Next is Marjorie Burns, with "King and Hobbit The Exulted and Lowly in Tolkien's Created Worlds." Burns attempts in this paper to show how Tolkien is able to balance his belief in inherited rule, with the sanctification of the humble that is such an important theme in both LOTR and The Hobbit. There is a lot of good material here, but I do feel that in places Burns tries to hard to make the stories fit within her hypotheses. One example of that is the comparison that she makes of the pairs of the "brothers" in which the lesser replaces the greater: Boromir/Faramir, Melkor/Manwë and Saruman/Gandalf. I felt that the comparison was a bit strained. Still, an interesting essay.

Jane Chance also takes on the issue of class with "Subversive Fantasist Tolkien on Class Difference." She addresses the criticism that Tolkien has received regarding his "conservative monarchism, Roman Catholicism,and even racism." She argues (mostly successfully, I think), that after setting up "a grid of interlocking class and regional (place of origin) differences in the first book of The Lord of the Rings to show how stereotyping originates and why" he then goes on to extend "the boundaries of class and regional differences into those of racial and national difference" to show how these stereotypes can be overcome.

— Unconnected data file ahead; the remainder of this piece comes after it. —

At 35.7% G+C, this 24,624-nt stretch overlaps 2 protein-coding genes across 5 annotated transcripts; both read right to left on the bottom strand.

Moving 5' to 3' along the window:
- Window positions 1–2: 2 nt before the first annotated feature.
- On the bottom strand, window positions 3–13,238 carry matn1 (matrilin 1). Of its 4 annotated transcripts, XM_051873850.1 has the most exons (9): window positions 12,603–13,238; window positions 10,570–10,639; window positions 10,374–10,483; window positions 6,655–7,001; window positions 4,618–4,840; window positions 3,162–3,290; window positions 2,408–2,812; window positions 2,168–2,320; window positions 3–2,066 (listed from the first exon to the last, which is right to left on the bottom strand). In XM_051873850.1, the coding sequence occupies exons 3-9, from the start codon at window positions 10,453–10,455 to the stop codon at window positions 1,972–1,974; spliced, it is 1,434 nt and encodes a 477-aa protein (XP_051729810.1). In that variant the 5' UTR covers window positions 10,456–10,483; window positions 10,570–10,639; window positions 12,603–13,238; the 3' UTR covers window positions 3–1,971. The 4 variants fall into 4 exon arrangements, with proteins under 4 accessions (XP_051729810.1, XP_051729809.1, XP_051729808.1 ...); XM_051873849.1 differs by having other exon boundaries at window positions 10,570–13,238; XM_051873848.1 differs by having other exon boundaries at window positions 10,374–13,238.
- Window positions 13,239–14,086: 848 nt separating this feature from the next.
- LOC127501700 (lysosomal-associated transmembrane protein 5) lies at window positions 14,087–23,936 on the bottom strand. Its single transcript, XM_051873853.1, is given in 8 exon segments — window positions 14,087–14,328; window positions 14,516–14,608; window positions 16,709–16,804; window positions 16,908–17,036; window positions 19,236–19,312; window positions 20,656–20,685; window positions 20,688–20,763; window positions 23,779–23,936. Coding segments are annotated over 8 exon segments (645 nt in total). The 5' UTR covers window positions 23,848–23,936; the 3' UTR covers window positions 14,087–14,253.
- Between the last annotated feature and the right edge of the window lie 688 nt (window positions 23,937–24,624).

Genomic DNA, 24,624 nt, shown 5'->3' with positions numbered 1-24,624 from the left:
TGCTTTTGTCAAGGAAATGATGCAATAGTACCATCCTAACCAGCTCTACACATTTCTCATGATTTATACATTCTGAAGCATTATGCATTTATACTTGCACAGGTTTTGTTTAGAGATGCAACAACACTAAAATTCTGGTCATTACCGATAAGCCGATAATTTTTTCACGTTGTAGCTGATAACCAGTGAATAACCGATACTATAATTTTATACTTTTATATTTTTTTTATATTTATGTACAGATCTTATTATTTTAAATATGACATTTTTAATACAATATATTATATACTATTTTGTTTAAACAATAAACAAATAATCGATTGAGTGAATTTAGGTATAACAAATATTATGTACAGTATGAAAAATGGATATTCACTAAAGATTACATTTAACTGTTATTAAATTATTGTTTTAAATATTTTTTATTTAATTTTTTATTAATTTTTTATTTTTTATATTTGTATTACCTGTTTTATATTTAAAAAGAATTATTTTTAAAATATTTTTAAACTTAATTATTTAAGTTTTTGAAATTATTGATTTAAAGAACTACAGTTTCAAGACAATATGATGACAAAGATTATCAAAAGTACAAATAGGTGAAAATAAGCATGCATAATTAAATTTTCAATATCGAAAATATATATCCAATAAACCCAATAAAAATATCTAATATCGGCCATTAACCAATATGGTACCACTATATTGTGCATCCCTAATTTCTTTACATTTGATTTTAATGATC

"Naysayers in the Works of Tolkien," by Sumner G. Hunnewell, is another paper that didn't make much of an impression on me. It is a perfectly fine essay, focusing on the role of those characters that are less positive than others (with a not-surprising focus on Boromir). It just seems to be a bit pale in comparison with most of what is around it.

This is followed by something truly different: "The Rhetorical Evolution of 'Beowulf: The Monsters and the Critics" by Michael D.C. Drout. Drout's discussion of Tolkien's most widely known and influential scholarly work can be quite dry and academic at times, but there is much fascinating stuff here. However, the looooonnnnnnggggggg table that appears at the end evaded my best efforts to follow (which made me wonder how readers will react to the abundant tables in my own book; well only time will tell). A worthwhile contribution, nonetheless.

I was excited at the title of the next paper: "Working at the Crossroads Tolkien, St. Augustine, and the Beowulf-poet", by Matthew A. Fisher. I was, unfortunately, quite disappointed. I had hoped that this would be a balanced discussion of Tolkien's Catholic faith and his interest in pre-Christian mythology, who like the Beowulf-poet" worked at a crossroads between Christianity and paganism. Instead, it is bald attempt to categorize Tolkien as an "Augustinian Catholic." I found this to be the least interesting and (for me) least worthwhile of all of the papers in the book.